Cato Maximilian Guldberg (1836–1902) and Peter Waage (1833–1900) first proposed the equilibrium law in 1864.
Equilibrium law - the mathematical description of a chemical system at equilibrium.
When a mixture of reactants and products of a reaction reaches equilibrium at a given temperature, its equilibrium constant always has the same value.
The equilibrium law is sometimes called the law of mass action.
Le Châtelier’s principle - a generalization that states that:
chemical systems at equilibrium shift to restore equilibrium when a change occurs that disturbs the equilibrium.
An adjustment by a system at equilibrium that results in a change in the concentrations of reactants and products is called an equilibrium shift.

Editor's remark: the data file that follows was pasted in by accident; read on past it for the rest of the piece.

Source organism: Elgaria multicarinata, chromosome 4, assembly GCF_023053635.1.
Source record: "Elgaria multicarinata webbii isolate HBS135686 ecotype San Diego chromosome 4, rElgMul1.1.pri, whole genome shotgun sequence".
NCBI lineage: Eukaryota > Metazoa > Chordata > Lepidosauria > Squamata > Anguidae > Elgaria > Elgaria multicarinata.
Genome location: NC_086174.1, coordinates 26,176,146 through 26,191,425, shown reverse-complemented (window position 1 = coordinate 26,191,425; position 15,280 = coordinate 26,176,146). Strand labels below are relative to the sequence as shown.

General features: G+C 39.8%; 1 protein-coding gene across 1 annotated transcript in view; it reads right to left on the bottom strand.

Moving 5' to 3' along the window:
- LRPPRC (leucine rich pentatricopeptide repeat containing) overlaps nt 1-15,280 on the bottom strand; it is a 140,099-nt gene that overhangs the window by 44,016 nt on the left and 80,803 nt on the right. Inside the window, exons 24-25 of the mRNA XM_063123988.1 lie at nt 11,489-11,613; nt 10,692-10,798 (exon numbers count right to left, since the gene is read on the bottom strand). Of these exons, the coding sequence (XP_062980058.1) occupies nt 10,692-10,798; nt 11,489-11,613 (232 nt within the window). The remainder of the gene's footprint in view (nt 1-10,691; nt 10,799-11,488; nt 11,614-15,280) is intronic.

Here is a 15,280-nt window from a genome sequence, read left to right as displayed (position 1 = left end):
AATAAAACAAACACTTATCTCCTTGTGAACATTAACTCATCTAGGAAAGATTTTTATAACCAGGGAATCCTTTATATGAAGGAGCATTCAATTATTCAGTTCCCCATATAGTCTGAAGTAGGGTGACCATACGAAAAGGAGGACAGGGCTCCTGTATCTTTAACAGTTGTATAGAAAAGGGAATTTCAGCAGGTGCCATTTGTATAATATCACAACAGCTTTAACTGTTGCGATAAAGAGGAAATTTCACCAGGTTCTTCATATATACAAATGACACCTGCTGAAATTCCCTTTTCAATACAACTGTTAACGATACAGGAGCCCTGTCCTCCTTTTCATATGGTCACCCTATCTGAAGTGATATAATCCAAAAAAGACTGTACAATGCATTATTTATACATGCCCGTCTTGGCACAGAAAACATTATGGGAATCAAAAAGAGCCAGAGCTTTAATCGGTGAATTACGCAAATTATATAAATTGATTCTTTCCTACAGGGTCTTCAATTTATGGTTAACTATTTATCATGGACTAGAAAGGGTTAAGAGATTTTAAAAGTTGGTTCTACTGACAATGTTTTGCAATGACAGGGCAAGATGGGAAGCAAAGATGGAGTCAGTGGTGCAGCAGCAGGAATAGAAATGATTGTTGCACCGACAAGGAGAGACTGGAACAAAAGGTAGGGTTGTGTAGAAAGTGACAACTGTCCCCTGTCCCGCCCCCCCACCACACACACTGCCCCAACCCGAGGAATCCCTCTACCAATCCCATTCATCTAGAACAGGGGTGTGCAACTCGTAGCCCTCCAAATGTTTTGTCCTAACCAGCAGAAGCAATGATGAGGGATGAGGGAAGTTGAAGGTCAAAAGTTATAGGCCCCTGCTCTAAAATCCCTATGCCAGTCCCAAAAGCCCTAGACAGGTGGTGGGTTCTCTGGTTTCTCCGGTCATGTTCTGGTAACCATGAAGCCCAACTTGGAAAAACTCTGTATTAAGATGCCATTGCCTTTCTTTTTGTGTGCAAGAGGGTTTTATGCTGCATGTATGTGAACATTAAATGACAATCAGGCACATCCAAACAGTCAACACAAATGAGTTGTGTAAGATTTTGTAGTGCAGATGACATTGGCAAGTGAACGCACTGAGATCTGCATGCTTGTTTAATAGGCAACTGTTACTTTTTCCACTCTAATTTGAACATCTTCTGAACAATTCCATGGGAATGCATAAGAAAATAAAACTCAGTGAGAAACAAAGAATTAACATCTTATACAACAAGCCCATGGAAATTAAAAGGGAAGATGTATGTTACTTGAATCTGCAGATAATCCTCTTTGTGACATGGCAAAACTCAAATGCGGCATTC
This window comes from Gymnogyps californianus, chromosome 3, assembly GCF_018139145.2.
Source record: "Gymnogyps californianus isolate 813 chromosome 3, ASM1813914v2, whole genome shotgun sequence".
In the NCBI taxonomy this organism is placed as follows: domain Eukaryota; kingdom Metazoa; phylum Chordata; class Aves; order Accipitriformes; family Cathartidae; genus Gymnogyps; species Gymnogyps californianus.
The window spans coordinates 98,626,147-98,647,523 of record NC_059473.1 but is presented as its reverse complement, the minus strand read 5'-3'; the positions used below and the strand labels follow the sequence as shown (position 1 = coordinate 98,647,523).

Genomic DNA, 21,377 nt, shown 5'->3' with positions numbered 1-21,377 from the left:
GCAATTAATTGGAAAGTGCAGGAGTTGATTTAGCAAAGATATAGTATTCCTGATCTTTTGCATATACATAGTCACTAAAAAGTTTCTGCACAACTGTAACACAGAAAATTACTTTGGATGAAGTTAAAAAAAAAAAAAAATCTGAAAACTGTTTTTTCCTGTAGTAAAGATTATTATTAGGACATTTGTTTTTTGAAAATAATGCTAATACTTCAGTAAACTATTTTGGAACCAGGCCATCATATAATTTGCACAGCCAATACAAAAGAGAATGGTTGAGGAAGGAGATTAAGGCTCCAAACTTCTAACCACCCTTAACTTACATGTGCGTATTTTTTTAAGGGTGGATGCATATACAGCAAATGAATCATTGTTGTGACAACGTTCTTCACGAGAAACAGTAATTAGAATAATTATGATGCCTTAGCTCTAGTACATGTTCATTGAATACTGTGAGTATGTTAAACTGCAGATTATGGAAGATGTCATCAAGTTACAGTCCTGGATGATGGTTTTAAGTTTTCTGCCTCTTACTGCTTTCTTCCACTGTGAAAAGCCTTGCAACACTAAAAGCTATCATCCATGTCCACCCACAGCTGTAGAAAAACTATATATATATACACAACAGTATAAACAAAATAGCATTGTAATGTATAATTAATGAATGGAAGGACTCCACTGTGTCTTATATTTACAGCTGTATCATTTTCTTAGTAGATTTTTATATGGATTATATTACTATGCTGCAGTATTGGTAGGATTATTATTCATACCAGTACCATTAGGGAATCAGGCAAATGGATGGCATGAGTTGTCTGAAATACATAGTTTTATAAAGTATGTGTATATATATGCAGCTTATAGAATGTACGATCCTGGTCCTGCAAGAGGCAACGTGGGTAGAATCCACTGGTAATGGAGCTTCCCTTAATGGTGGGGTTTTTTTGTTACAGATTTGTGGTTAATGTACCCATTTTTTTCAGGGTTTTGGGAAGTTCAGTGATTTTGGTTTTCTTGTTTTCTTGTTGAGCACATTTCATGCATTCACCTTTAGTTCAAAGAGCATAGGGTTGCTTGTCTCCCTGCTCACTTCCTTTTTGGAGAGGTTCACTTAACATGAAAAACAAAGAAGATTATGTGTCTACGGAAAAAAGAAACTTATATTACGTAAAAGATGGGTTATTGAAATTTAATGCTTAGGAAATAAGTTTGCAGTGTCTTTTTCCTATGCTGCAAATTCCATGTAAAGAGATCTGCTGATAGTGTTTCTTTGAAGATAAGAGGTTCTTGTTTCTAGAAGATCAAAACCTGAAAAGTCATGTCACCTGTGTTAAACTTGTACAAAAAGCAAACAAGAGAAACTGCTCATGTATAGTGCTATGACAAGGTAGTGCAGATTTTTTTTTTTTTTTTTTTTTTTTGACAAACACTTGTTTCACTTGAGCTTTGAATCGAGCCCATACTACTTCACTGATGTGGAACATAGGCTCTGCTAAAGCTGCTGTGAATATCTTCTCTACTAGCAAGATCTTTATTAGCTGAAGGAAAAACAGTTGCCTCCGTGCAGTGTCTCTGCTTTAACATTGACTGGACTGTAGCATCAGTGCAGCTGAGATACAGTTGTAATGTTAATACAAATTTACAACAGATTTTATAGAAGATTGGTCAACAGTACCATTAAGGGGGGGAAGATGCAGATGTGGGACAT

Le Châtelier’s principle allows chemists to predict the qualitative effects of changes in concentration, pressure, and temperature on a chemical reaction system at equilibrium.
|Strong Acid/Base||Weak Acid/Base|
Strong acid - ionise/dissociate completely producing H+ ion
Strong base - ionise/dissociate completely producing OH- ion
All are in ions state, No molecule left
Strong electrolyte with high conductivity
Weak acid - ionise/dissociate partially producing H+ ion
Weak base - ionise/dissociate partially producing OH- ion
Most in undissociated molecule form
Poor electrolyte with low conductivity
|HCl → H+ + Cl-||CH3COOH ⇌ H+ + CH3COO-|